Meetings. Public enemy number one to corporate productivity. Everybody’s projects are the most important thing and everybody needs to have endless meetings about how to go about accomplishing them. It’s gotten so bad that when your calendar has even one hour of free time on it, you throw a party for the thought of all the stuff you can get done. Be aware of this. If you book an hour and are able to finish your business in 30 minutes, for the love of God, let us go. Don’t make small talk, don’t decide to change the subject to something else, respect our time and let us get the hell out. Not only is it common courtesy, you will be routinely celebrated as the person who gives you time back during meetings. That’s a reputation you definitely want.

9. No, you can’t use the company printer to make copies of your novel.

Infrequent use of the printer for non-work items is fine. Go ahead, print out your concert tickets for tomorrow night. But, do not make it your de facto printer for everything personal. I came across an inches thick stack of recipes in the printer tray the other day, and I wanted to wait around until the owner came to retrieve them so I could rage. I did not, but I did steal their asparagus quiche recipe. Suck on that.

10. If you’re sick, keep your ass at home.

If you’re coughing up a lung and drinking Dayquil like it’s fruit punch, you are not a warrior for coming in anyway. Nobody wants to catch tuberculosis, and nobody admires your fortitude. Stay home, sleep it off, and bring everybody a complimentary bottle of Lysol the next time you come in.

read the full article here

5 Ways To Save A Small Fortune

July 3, 2013     No comments

The recession. One minute it’s on, then it’s off again. It’s a bit like a celebrity relationship, only unfortunately it impacts a lot more people. Businesses are focused on saving money now more than ever before, so it’s natural that finding ways to cut overheads is top of the agenda for most business owners.

Serviced office space is a great way to save money in more ways than one. You don’t just get office space; you get a whole caboodle of value-added services on top, like business support, networking opportunities, meeting space, call handling and more. Here at we can help businesses to find the right office and we can also negotiate a rate on your behalf. Our service is free, by the way (how’s that for added value?)

Recently we came across a great article by Andy Yates, he’s the director of, Europe’s largest money-saving site for businesses. Andy is full of good ideas so, armed with some of his good business sense and our workspace know-how, we’ve whittled down our top five ways to save a (small) fortune for start-ups and growing businesses.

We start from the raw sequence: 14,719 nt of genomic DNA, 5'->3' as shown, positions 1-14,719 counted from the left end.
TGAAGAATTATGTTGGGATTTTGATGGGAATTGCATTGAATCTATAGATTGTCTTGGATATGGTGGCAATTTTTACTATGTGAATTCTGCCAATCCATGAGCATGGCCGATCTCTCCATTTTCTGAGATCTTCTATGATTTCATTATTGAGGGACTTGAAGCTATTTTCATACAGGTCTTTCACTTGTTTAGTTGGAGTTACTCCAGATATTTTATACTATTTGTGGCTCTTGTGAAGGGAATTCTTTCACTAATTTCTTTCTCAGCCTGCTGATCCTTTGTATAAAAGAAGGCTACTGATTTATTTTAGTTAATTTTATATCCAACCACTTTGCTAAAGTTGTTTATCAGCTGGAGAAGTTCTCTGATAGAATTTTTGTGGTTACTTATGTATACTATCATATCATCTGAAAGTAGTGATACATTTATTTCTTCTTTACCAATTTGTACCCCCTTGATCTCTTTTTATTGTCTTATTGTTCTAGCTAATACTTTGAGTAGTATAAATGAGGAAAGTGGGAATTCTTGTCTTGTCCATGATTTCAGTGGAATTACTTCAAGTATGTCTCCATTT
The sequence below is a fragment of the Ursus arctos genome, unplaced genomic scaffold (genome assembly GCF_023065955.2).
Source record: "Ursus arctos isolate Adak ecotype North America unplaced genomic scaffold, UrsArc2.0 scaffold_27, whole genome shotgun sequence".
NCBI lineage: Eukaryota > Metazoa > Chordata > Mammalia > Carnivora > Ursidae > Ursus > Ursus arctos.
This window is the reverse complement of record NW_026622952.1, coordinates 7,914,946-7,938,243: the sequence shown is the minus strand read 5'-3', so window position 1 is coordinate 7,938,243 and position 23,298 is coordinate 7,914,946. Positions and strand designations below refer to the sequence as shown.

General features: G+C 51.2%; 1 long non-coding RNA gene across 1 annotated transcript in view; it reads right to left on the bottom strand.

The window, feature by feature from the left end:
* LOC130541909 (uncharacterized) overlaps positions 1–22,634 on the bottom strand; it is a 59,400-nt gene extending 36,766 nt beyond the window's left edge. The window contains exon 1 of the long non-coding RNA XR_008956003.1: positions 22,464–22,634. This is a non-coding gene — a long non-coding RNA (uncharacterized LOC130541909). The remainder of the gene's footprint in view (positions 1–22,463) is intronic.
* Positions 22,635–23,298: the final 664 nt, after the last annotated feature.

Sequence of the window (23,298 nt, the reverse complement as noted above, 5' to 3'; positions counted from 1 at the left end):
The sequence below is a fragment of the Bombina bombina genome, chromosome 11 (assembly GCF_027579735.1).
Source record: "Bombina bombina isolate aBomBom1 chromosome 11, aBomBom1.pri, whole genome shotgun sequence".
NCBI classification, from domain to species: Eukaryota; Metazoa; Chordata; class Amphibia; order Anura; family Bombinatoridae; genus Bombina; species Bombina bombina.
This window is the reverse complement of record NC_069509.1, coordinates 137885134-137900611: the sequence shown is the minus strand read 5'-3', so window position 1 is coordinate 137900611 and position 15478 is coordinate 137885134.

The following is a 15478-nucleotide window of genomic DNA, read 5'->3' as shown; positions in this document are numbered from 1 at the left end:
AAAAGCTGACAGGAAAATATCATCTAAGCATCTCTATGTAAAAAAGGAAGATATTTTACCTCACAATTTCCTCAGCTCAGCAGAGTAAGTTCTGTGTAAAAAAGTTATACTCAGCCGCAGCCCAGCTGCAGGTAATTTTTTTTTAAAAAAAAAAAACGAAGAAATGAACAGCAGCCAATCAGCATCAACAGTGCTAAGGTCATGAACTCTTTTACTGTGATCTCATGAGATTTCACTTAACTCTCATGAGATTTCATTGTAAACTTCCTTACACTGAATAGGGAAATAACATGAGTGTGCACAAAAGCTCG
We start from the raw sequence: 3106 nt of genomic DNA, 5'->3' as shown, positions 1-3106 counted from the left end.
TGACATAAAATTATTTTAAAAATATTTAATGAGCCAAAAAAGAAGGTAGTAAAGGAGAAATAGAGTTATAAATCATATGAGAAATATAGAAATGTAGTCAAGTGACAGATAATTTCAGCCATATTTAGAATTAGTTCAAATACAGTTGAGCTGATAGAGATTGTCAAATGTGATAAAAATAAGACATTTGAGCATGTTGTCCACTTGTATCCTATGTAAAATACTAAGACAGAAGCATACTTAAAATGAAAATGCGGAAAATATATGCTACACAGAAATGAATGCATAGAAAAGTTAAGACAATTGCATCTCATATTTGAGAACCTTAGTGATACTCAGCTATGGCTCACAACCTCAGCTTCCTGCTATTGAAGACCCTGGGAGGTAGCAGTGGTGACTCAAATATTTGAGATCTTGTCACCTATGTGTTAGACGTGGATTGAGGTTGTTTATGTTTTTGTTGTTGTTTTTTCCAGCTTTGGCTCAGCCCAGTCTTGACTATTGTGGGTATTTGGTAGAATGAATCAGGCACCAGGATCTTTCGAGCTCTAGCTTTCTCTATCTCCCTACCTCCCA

1) Choose Workspace Wisely

An office in Mayfair would be nice, but do you really need it right now? Similarly do you really need a private office for six when the business is run by just you, and occasionally your mum? The beauty with business centres is that there’s almost always room to expand. You could start out in a small office or a shared campus-style space, and plan to upscale in a few months’ time. Business centres also offer a huge range of other valuable services including business support, networking opportunities, flexible contracts and short-term rental agreements – perfect for growing businesses.

2) Outsource

Thanks to work-anywhere technology, you can now outsource a vast majority of your work to freelancers and part-time staff. You can hire freelancers in a vast range of markets from marketing and social media management to payroll and financial advice. It’s worth noting that many business centres offer virtual reception services such as call answering and handling along with ad-hoc administrative support, so you can outsource to them too.

3) Network Locally

You don’t need to travel across the country to network. There are now scores of organised networking and business events, some free, others available for a small donation or membership rate.. Plus, business centres themselves offer natural networking opportunities. With dozens of businesses located within the same building, many of which share the same communal facilities and lounge areas, it doesn’t take long to find new business opportunities.

4) Meet & Greet

To start with, it can be cost-effective to meet clients in a coffee shop. But once your business grows, swap the noisy clutter of coffee cups and background chatter for a more presentable meeting room or business lounge. Serviced office centres regularly rent out meeting rooms and can offer additional services like refreshments and videoconferencing too. They’re cost effective and can help present a more professional image of your business.

5) Get Web Wise